Diving is Johnson Outdoor's 2nd largest segment at a little under 15% of total revenue. This segment has been growing revenue at under 10% over the last few years, but remains solid in the industry. At around $80 million in 2018 sales, Scubapro still has room to grow in the diving equipment industry, which is expected to reach $1.38 billion by 2022.

Scubapro's social media presence is growing with over 200,000 followers on instagram. This is important going forward as the company needs to reach newer generations of divers to maintain growth and interest in new product launches in the future.

The Brands: Camping

The camping segment consists of the brands Eureka! and 2012 acquisition Jetboil. Eureka! makes recreational camping gear that includes tents, sleeping bags, camping chairs, camping tables, camping stoves, and various other camping accessories. Jetboil is a fascinating company that designs and makes innovative camping stove and cooking systems.

Surprisingly, camping is a small part of Johnson Outdoors. Revenue for the segment was around 7% of total Johnson Outdoors revenue. There remains significant room for growth here either through expanded products from existing brands, or more acquisitions. The camping segment hasn't seen growth for several years, yet I believe the brands remain strong. While management was reluctant to announce any new product lines in their latest earnings call, I would expect these brands to continue developing and marketing new products.

Image source: Jetboil blog.

The Brands - Watercraft Recreation

Finally, Johnson Outdoors manufactures and sells canoes and kayaks under the Ocean Kayak and Old Town brands. These brands target the mid to high end segment of the market. Both brands tailor to both fishermen, and more casual adventurers.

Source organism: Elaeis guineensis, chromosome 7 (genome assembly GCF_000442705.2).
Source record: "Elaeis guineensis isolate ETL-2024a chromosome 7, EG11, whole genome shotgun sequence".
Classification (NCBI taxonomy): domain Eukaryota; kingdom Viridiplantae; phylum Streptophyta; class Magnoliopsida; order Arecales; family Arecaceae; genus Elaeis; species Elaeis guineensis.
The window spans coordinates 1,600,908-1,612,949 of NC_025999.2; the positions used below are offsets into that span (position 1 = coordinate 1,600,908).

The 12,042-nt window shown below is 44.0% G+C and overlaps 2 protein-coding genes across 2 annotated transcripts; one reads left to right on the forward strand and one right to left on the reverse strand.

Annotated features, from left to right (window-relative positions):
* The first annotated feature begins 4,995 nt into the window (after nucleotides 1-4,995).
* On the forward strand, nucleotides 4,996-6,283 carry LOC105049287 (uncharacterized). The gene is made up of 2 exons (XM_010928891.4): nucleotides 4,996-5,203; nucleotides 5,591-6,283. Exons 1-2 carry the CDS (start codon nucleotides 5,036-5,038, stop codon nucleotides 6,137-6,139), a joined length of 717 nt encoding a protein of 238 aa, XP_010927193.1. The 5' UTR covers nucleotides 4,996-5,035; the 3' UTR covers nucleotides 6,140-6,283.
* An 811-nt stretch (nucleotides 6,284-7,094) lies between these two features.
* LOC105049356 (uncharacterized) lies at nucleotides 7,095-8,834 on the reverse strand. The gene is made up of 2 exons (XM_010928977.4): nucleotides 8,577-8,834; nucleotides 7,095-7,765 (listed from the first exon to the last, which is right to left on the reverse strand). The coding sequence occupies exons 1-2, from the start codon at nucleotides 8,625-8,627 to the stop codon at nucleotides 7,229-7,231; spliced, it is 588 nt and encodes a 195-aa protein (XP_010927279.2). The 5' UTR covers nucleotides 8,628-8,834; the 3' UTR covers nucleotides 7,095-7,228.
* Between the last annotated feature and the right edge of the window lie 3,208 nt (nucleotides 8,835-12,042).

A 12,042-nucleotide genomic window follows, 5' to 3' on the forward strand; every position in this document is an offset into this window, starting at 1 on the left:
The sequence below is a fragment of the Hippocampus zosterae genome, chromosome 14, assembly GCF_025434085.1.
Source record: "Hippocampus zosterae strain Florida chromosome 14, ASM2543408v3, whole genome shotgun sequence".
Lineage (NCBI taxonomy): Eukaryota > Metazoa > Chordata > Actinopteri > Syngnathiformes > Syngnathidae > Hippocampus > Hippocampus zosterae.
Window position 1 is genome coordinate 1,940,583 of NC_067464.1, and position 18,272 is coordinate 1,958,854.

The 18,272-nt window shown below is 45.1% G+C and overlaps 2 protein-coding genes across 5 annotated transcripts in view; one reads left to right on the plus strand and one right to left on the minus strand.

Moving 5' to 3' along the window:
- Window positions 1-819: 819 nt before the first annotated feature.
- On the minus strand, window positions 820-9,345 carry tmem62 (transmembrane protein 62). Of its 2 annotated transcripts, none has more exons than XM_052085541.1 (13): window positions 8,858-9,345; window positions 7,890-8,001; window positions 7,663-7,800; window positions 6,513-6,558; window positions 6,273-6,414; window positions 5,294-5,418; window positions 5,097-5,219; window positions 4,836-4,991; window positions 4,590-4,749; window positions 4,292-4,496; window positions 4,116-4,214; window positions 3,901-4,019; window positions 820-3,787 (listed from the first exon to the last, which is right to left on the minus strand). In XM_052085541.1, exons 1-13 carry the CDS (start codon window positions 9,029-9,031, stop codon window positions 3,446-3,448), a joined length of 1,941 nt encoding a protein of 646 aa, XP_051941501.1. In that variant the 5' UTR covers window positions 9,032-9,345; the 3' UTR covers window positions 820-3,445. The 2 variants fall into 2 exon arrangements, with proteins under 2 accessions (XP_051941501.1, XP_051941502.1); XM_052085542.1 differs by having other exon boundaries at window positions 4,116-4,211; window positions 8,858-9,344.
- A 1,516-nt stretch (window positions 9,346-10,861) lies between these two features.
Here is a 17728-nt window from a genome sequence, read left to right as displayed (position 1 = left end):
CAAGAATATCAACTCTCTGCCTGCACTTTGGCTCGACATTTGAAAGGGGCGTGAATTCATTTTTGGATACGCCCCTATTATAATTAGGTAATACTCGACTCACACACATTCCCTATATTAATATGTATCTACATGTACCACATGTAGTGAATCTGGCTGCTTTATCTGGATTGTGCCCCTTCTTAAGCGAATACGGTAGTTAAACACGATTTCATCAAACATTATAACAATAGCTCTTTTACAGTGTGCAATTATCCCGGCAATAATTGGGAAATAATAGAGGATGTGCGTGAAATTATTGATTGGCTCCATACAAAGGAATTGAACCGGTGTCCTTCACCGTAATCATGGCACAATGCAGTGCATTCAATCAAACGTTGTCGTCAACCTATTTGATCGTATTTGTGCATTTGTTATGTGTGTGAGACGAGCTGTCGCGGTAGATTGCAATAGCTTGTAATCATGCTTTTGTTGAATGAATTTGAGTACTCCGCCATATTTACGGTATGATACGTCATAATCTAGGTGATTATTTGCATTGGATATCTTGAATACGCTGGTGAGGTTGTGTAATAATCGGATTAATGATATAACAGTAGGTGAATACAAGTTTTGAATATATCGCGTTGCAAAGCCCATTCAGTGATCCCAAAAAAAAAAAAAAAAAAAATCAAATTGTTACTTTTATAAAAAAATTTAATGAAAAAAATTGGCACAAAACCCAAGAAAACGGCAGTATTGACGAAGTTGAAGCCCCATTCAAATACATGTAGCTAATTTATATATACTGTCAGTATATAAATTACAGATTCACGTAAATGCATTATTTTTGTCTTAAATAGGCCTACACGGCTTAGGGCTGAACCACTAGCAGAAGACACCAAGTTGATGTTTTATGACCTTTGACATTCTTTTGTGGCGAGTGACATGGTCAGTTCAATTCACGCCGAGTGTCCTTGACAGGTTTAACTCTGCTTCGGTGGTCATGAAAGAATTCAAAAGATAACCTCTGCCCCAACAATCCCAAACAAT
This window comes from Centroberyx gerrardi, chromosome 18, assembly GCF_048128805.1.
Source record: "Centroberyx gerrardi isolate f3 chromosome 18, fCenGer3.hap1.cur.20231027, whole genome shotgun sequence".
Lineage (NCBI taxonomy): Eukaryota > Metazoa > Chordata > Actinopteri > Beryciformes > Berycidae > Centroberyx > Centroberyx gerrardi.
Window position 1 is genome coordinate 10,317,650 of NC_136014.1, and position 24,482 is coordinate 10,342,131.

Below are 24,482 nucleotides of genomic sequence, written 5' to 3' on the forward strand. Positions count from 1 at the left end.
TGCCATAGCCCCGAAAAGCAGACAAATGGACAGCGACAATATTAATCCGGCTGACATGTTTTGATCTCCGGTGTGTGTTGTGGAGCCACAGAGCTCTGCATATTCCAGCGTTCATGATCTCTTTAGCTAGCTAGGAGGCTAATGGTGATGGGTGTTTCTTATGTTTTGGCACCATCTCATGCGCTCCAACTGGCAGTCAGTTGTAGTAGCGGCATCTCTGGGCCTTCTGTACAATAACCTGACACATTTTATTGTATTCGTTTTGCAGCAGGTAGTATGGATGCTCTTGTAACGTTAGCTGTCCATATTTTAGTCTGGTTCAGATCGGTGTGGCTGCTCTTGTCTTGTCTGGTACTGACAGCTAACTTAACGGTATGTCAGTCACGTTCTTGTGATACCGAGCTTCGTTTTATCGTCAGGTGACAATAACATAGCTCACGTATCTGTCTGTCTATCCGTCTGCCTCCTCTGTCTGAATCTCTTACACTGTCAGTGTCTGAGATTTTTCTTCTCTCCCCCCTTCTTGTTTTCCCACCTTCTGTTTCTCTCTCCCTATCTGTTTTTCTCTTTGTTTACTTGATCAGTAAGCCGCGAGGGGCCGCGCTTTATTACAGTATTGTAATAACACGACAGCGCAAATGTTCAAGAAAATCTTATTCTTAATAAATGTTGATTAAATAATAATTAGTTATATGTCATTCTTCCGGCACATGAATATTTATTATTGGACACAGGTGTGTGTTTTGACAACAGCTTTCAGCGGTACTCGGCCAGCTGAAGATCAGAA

casting from a fishing kayakImage source: Old Town blog.

Both brand's products are manufactured in one facility in Old Town, Maine. This segment also includes Carlisle paddles and other accessories manufactured by third parties.

Watercraft sales have been in decline for a few years, it remains to be seen what the future is for the watercraft brands and Johnson Outdoors.

Competition

Johnson Outdoor's brands are not without plenty of competition. Humminbird competes directly on many products with Garmin (GRMN), while Minn Kota competes with publicly traded Brunswick Corporation's (BC) Motor Guide brand. Private company Navico is also a competitor. The camping side of the business competes with many brands, notably The North Face, owned by VF Corporation (VFC). Diving has few publicly traded competitors, but many privately owned competitors from around the world. Finally, many companies compete in the kayak and canoe segments, too many to list.

Johnson Outdoor's strong brands and reputation have helped them compete in the past, but that doesn't mean they'll continue to retain or gain market share in the future. Many of these products come down to innovation. Who can make the latest and greatest. In my opinion, Johnson Outdoors has done well initially acquiring unique product companies such as Jet boil, but eventually, the competition seems to catch up. The company often has product release cycles of several years for almost every brand. This tends to lead to years with a lack of excitement from investors, as few new products are released to boost revenue or profits. 2019 has been no exception here.